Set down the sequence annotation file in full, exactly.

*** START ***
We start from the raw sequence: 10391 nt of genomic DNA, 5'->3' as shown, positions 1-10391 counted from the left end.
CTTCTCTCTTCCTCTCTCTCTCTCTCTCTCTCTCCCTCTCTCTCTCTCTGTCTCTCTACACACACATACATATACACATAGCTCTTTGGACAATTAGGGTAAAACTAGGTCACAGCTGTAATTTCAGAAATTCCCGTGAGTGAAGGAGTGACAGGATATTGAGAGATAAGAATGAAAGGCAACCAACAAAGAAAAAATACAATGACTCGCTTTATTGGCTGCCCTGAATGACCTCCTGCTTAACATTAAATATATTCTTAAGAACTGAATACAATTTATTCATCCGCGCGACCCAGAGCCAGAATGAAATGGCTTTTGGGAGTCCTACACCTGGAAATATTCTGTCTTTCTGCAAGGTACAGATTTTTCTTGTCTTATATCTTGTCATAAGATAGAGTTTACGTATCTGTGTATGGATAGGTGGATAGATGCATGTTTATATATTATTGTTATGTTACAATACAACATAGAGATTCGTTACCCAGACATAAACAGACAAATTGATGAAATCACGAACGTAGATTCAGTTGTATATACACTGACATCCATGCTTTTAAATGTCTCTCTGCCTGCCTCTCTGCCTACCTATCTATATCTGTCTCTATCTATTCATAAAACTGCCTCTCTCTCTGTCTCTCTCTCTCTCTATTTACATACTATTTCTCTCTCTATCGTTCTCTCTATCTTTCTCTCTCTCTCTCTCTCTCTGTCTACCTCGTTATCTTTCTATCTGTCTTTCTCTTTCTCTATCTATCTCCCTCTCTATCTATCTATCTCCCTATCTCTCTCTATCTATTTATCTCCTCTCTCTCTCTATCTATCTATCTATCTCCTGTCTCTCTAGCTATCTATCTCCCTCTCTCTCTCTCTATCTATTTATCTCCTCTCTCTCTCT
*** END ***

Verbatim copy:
We start from the raw sequence: 10391 nt of genomic DNA, 5'->3' as shown, positions 1-10391 counted from the left end.
CTTCTCTCTTCCTCTCTCTCTCTCTCTCTCTCTCCCTCTCTCTCTCTCTGTCTCTCTACACACACATACATATACACATAGCTCTTTGGACAATTAGGGTAAAACTAGGTCACAGCTGTAATTTCAGAAATTCCCGTGAGTGAAGGAGTGACAGGATATTGAGAGATAAGAATGAAAGGCAACCAACAAAGAAAAAATACAATGACTCGCTTTATTGGCTGCCCTGAATGACCTCCTGCTTAACATTAAATATATTCTTAAGAACTGAATACAATTTATTCATCCGCGCGACCCAGAGCCAGAATGAAATGGCTTTTGGGAGTCCTACACCTGGAAATATTCTGTCTTTCTGCAAGGTACAGATTTTTCTTGTCTTATATCTTGTCATAAGATAGAGTTTACGTATCTGTGTATGGATAGGTGGATAGATGCATGTTTATATATTATTGTTATGTTACAATACAACATAGAGATTCGTTACCCAGACATAAACAGACAAATTGATGAAATCACGAACGTAGATTCAGTTGTATATACACTGACATCCATGCTTTTAAATGTCTCTCTGCCTGCCTCTCTGCCTACCTATCTATATCTGTCTCTATCTATTCATAAAACTGCCTCTCTCTCTGTCTCTCTCTCTCTCTATTTACATACTATTTCTCTCTCTATCGTTCTCTCTATCTTTCTCTCTCTCTCTCTCTCTCTGTCTACCTCGTTATCTTTCTATCTGTCTTTCTCTTTCTCTATCTATCTCCCTCTCTATCTATCTATCTCCCTATCTCTCTCTATCTATTTATCTCCTCTCTCTCTCTATCTATCTATCTATCTCCTGTCTCTCTAGCTATCTATCTCCCTCTCTCTCTCTCTATCTATTTATCTCCTCTCTCTCTCT